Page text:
On Fierce Barbarians

by Susan Tallman

March 2014

Unhappy BOSTON! see thy Sons deplore,
Thy hallowe'd Walks besmear'd with guiltless Gore:
While faithless — and his savage Bands,
With murd'rous Rancour stretch their bloody Hands;
Like fierce Barbarians grinning o'er their Prey,
Approve the Carnage, and enjoy the Day. 

Prints, we are often told, are political animals. If knowledge is power, then the distribution of knowledge through printed images is a redistribution of power, which is what political rebellion is all about. Paul Revere’s The Bloody Massacre, with its perps in uniform and victims on the ground, its incendiary couplets, its mass-market circulation, and its impassioned “speaking truth to power,” is an archetypal political print.

Conferences, catalogues and exhibitions have established the form’s contours: a repeatable image that aims to expose an injustice, right a wrong or instigate a change of power. (Though Robert Nanteuil’s engraved celebrations of the ancien régime’s high and mighty are certainly prints and are clearly political, they are rarely categorized as “political prints.”) The fact that Revere stole his composition from the artist Henry Pelham, or that the three years following its publication actually witnessed a decline in colonist-redcoat conflict, has done little to diminish the print’s standing as an icon of American liberty. (Its standing as art is a different question.)

This issue of Art in Print looks at multiple strategies through which art serves political ends, ranging from purpose-built propaganda (the British Museum’s Art of Influence: Asian Propaganda, reviewed by Jill Bugajski), to community reconciliation through papermaking (Jessica Cochrane and Melissa Potter), to intimate, subjective responses to political events (Shaurya Kumar’s case for Zarina’s quiet paperworks as a visceral reaction to the partition of India).

The portfolio as a tool of social change is at the core of three articles. William Gropper’s Capriccios (1953–56), surveyed by John Murphy, is the cri de coeur of a blacklisted artist destroyed by the anti-Communist witch-hunt of Senator Joseph McCarthy. Makeda Best rediscovers Twenty-Five Prints For Artists Against Racism and the War, a Boston-based contribution to politico-art events in 1968. Miguel de Baca examines the more gilt-edged Geldzahler Portfolio, produced 30 years later in the midst of the AIDS crisis. All these projects exploited not only the print’s potential to broadcast a message but also its ability to bring home the bacon: Gropper’s lithographs were sold by subscription to supporters at a time when all other avenues to making a living were denied him. Twenty-Five Prints and Geldzahler were designed to raise money for specific causes. This does not say anything in particular about the quality of the work (most art is made to be sold), but it indicates a strategic awareness of the print as, in Vito Acconci’s words, “an instrument in the world.”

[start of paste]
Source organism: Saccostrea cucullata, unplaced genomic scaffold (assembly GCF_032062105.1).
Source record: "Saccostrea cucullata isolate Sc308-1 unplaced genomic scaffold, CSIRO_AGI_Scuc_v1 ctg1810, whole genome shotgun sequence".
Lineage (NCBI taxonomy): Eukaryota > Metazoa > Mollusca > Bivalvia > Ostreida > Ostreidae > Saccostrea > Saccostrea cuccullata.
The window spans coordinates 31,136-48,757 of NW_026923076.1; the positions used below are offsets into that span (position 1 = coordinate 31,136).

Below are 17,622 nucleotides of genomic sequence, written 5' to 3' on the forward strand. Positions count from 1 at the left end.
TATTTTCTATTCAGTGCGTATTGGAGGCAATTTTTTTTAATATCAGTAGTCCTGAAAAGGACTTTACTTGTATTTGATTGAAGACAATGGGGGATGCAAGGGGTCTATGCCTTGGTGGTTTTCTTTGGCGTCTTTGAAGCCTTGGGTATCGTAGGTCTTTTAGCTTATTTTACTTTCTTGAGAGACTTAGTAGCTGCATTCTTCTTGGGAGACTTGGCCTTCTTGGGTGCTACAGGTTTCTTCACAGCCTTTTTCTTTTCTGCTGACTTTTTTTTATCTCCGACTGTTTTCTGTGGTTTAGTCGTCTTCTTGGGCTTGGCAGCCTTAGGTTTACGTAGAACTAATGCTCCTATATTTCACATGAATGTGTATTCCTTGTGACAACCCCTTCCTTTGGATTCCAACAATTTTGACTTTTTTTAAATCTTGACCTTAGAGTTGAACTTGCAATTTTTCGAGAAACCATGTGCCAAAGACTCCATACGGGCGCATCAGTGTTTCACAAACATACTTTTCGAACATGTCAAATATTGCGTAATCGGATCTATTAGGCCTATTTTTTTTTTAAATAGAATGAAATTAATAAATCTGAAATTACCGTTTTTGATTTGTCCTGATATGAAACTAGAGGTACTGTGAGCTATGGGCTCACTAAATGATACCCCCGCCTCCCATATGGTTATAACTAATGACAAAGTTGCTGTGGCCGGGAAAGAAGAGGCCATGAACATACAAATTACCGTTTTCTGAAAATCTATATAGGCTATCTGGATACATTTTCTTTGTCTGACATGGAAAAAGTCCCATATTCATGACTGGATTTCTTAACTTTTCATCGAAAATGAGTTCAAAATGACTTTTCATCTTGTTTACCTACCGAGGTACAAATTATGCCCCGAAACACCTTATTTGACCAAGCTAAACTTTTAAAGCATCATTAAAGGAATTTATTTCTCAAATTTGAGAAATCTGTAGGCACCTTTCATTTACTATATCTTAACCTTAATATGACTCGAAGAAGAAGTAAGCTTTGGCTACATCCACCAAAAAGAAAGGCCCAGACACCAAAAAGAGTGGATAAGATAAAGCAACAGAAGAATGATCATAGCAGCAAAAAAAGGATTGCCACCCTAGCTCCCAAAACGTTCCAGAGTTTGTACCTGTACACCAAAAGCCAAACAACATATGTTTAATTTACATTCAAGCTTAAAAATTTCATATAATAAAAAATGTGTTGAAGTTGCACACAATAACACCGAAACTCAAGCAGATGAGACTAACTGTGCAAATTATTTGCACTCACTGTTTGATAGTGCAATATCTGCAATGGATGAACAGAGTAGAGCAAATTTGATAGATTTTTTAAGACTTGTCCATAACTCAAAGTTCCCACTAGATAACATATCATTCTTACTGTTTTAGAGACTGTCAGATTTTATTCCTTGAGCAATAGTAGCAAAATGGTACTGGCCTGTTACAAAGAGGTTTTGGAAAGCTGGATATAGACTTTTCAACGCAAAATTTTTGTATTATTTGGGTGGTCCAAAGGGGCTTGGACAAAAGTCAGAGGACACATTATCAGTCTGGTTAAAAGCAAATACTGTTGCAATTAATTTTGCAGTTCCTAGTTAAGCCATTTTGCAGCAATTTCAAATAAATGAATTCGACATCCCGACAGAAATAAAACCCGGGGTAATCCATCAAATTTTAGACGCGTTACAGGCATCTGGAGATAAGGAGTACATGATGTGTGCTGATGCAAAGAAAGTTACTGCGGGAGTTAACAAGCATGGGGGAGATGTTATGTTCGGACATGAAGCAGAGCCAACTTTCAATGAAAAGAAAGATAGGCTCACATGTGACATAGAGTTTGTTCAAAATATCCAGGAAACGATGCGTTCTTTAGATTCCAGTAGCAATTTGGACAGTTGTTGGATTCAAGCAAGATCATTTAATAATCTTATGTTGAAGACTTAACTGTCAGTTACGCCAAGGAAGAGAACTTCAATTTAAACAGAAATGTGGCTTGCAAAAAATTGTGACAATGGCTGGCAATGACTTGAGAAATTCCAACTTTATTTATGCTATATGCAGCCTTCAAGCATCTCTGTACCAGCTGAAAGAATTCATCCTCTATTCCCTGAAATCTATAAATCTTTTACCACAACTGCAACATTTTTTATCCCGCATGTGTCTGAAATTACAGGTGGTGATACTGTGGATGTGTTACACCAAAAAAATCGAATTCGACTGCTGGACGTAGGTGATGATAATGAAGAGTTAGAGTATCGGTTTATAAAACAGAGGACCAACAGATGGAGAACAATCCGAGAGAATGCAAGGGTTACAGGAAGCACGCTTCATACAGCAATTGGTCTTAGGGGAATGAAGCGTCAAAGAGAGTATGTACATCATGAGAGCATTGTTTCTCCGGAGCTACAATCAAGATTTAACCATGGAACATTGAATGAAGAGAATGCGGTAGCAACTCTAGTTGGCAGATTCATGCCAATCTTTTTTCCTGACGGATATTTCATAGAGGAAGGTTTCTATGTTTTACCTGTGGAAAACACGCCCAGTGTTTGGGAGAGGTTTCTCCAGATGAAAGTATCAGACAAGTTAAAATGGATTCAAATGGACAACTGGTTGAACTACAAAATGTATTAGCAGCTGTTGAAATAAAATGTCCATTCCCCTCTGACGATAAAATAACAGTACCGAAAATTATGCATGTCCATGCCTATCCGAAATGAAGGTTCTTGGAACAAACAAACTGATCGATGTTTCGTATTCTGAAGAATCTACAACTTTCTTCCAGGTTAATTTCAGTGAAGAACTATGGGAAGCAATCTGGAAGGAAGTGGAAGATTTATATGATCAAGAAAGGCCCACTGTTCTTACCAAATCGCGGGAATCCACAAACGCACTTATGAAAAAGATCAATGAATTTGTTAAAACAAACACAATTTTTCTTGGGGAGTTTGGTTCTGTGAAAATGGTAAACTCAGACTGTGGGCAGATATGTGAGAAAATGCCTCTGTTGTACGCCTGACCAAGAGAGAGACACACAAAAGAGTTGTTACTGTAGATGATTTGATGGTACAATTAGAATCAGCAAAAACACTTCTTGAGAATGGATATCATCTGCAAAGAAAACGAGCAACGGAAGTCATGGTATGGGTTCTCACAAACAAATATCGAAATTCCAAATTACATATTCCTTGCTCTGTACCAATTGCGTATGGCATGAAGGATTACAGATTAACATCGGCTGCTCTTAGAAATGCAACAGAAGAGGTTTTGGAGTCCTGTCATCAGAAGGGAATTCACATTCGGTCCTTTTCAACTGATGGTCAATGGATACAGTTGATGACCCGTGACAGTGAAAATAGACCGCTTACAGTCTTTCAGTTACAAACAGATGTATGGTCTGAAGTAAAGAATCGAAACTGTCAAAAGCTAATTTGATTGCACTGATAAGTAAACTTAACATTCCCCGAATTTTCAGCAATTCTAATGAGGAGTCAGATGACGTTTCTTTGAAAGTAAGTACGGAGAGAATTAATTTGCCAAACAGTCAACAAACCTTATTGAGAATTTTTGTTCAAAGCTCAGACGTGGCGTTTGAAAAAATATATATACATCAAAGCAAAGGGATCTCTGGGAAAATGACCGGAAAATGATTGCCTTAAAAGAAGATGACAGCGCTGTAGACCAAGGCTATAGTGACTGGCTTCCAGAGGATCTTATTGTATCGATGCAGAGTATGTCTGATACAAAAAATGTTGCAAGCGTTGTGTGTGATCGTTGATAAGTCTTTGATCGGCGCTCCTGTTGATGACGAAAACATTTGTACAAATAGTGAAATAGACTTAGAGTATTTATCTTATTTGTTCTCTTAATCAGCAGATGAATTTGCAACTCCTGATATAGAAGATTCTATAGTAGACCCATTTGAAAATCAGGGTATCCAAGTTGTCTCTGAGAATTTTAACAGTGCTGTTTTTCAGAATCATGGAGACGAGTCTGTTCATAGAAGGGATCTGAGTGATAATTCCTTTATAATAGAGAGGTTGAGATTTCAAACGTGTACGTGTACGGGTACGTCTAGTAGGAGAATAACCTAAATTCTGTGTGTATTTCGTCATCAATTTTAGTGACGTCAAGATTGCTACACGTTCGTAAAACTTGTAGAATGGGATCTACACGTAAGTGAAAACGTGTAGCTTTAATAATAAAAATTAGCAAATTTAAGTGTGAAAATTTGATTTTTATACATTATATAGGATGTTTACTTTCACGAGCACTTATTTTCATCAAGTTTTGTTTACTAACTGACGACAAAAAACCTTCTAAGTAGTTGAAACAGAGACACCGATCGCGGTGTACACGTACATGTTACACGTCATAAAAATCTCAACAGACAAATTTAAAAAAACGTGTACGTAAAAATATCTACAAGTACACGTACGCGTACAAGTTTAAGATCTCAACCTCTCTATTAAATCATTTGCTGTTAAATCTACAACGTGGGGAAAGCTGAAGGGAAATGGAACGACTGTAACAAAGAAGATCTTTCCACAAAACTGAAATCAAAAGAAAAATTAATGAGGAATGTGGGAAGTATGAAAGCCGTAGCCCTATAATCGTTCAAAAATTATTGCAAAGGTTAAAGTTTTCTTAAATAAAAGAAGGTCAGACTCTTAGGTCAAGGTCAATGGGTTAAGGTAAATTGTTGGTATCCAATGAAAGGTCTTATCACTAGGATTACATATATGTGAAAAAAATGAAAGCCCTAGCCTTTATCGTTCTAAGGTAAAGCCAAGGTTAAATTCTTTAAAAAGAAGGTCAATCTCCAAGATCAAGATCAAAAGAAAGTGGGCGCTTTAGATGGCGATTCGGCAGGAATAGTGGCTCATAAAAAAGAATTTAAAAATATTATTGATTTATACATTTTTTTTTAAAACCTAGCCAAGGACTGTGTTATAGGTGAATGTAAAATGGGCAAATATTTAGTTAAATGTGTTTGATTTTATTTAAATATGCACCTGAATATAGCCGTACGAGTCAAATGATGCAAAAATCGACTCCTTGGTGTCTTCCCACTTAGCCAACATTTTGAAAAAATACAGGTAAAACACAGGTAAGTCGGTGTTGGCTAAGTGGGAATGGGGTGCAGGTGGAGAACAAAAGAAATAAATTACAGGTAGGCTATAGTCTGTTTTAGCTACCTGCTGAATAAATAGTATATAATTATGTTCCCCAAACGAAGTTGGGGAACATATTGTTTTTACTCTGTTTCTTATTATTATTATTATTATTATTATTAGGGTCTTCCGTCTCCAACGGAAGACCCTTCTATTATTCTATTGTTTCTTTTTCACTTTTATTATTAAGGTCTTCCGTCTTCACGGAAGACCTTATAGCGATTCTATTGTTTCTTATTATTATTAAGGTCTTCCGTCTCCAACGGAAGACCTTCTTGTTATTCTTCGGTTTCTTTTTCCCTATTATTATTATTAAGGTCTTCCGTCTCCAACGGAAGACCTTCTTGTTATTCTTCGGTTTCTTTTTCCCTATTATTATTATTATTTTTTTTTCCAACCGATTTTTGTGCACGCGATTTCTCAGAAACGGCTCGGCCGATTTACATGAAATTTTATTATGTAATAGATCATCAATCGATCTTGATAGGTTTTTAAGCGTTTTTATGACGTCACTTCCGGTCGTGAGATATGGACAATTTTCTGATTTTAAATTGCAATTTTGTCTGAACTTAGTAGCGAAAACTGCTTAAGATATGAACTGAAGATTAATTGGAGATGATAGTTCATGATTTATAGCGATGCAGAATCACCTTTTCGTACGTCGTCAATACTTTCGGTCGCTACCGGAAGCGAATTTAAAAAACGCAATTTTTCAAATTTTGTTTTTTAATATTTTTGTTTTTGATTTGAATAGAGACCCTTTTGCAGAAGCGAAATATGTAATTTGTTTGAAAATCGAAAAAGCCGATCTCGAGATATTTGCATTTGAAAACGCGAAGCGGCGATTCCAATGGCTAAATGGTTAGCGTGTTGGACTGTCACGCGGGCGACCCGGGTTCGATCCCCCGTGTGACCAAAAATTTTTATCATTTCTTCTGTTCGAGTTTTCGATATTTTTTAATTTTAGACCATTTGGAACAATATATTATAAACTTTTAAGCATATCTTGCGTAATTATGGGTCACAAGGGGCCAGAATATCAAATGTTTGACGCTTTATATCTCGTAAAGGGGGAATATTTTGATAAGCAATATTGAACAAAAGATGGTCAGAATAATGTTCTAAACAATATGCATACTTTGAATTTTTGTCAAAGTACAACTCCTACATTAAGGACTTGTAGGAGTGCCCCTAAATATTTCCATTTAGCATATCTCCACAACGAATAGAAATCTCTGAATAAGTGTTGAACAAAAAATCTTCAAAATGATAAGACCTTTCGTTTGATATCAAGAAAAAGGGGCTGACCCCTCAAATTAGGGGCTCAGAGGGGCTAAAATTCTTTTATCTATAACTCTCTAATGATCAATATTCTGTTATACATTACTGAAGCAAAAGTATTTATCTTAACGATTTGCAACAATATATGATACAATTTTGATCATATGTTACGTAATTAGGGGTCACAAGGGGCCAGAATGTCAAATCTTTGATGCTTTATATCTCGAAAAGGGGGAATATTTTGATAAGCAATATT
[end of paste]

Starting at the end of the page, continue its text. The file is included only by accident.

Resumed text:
The painter Franz Kline once dismissed printmaking as concerned with “politics and a public… Like the Mexicans in the 1930s; printing, multiplying, educating. I can’t think about it. I’m involved with the private image.” These days we tend to see public and private as interpenetrating fields that cannot be so neatly divided. Ester Hernandez’s screenprint Sun Mad employs the graphic dynamism of agit-prop posters, but as Rowan Bain reveals, it is simultaneously the personal statement of a Chicana artist raised by farmworkers, a pop parody of falsely folksy corporate branding and a call to attention on the issue of pesticides and human health. The works in the Geldzahler Portfolio, de Baca points out, make no overt political arguments; their political content exists in elegiac representations of loss—both public and private—and their implicit critique of the indifference and homophobia of the surrounding society.

Art is a social agent and the print especially so. The Renaissance print publishing house Aux Quatre Vents, the subject of a recent expansive exhibition and catalogue (reviewed here by Kate McCrickard and Alexandra Onuf, respectively) was not a political endeavor; it did not even have a social agenda to the extent of the Geldzahler Portfolio. Instead it was the heterogeneity and accessibility of its publications that expanded knowledge and experience and changed the face of Europe. Suffice it to say, the social workings of print extend far beyond what musters under the flag of the political print.

The artist William Kentridge put it this way: “I am interested in a political art, that is to say an art of ambiguity, contradiction, uncompleted gestures and uncertain endings, an art (and a politics) in which optimism is kept in check and nihilism at bay.” Prints may argue for change or stasis, or they may simply put things on the table to say, “look—there is this too.” Patriots, redcoats, a small confused dog.